Julie Chen Makes First Red-Carpet Appearance Since Leaving 'The Talk'

Julie Chen-Getty-H 2018
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Chen, who is expected to remain as host of the CBS reality show 'Big Brother' and resigned as co-host of 'The Talk' on Sept. 18, on Thursday attended the Women's Guild Cedars-Sinai luncheon in Beverly Hills.

On Thursday afternoon, Julie Chen appeared on a red carpet for the first time since leaving morning show The Talk, a decision that followed husband Les Moonves' exit from CBS amid sexual misconduct allegations. 

Chen, who is expected to remain as host of the reality show Big Brother and resigned as co-host of The Talk on Sept. 18, attended the Women's Guild Cedars-Sinai luncheon in Beverly Hills. The gala, held at the Beverly Wilshire Hotel, celebrated 60 years of supporting healthcare, research and innovation at Cedars-Sinai hospital in Los Angeles.

The TV host posed for photos but did not speak to the press on the carpet; reporters, however, were given a prepared statement in which Chen said, "The real-life heroes of the Women’s Guild are changing countless lives through their support of innovation and research in healthcare. Their commitment to improving patient care helps makes our community stronger, provides much-needed hope to many and is an inspiration to all.”

Chen has close ties to the organization, having been one of its honorees in 2011. The luncheon's attendees were given her new children's book, When I Grow Up, as part of a gift bag. 

Diane Keaton, Lana Del Rey and Sami Gayle were also in attendance at the event, which was hosted by Carrie Ann Inaba and honored mother-daughter writer/director duo Nancy Meyers and Hallie Meyers-Shyer. Keaton presented the award to the pair, having worked with Meyers on her hits Father of the Bride, Baby Boom and Something's Gotta Give

Keaton remembered having first met Meyers-Shyer when she played a flower girl in Father of the Bride, and noted how the now-29-year-old had recently written and directed her first film, Home Again with Reese Witherspoon. 

"Nancy Meyers was 29 when she made her first movie, too, but the difference is she didn't have the opportunity to write and direct one of her own until she was 48," Keaton told the crowd during her speech. "Things have changed, things have really changed for us gals out there." 

The star also credited Meyers for own career, joking, "Where would I be without Nancy, quite honestly? I wouldn't be here. I see myself in a sad little house, still unmarried, still abandoned, but anyways — of course I owe everything to Nancy."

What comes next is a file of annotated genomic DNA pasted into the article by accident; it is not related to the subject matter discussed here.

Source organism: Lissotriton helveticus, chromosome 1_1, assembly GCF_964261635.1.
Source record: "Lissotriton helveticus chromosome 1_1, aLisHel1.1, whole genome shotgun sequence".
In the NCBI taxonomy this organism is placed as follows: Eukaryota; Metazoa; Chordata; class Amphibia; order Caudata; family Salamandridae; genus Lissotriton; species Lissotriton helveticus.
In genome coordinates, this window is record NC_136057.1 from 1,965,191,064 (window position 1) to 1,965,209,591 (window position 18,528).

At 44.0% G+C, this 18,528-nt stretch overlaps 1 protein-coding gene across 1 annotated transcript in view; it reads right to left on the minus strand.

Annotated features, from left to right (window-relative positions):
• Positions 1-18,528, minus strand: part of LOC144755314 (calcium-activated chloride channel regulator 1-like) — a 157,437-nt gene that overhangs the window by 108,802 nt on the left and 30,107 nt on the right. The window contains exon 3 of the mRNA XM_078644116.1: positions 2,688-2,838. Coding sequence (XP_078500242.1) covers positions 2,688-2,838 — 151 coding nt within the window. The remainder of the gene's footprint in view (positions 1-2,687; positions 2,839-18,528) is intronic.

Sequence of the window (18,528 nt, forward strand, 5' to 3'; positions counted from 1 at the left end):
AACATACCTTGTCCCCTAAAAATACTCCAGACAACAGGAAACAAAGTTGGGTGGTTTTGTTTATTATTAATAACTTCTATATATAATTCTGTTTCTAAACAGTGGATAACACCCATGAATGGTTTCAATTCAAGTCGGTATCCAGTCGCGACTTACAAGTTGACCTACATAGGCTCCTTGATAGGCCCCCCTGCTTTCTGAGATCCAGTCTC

After accepting their award, Meyers and Meyers-Shyer did a short Q&A, asking each other about their careers, both of which have largely focused on rom-coms and films about women. Meyers-Shyer asked her mother about starting out as a female director, writer and producer in the 1980s, and Meyers said that in meetings with studios and executives, she was largely ignored in favor of her male writing partners. 

Additionally, Meyers revealed, "The contract for me with [the 1980 film] Private Benjamin was that if one of the male producers wasn't present, I couldn't be on the set alone, but you know how I feel about that. And now I'm here and where are they? But it didn't feel great then." 

Meyers went on to speak about how much progress Hollywood has made with diversity, recalling how "sets were swarming with women" when she worked alongside Meyers-Shyer as a producer on Home Again.

Still, she pointed out that 87 percent of movies are made by men, and told her daughter, "There's a lot of new voices and obviously there's a million new platforms and there's lots of ways for women to get their voices out there, but the parity with men still isn't so. Your generation can't wait another 40 years to get this act together, and I think the Time's Up movement has been miraculous in bringing it to everyone's attention, but you can't let go." 

The Women's Guild gala also featured a raffle and fashion show by St. John.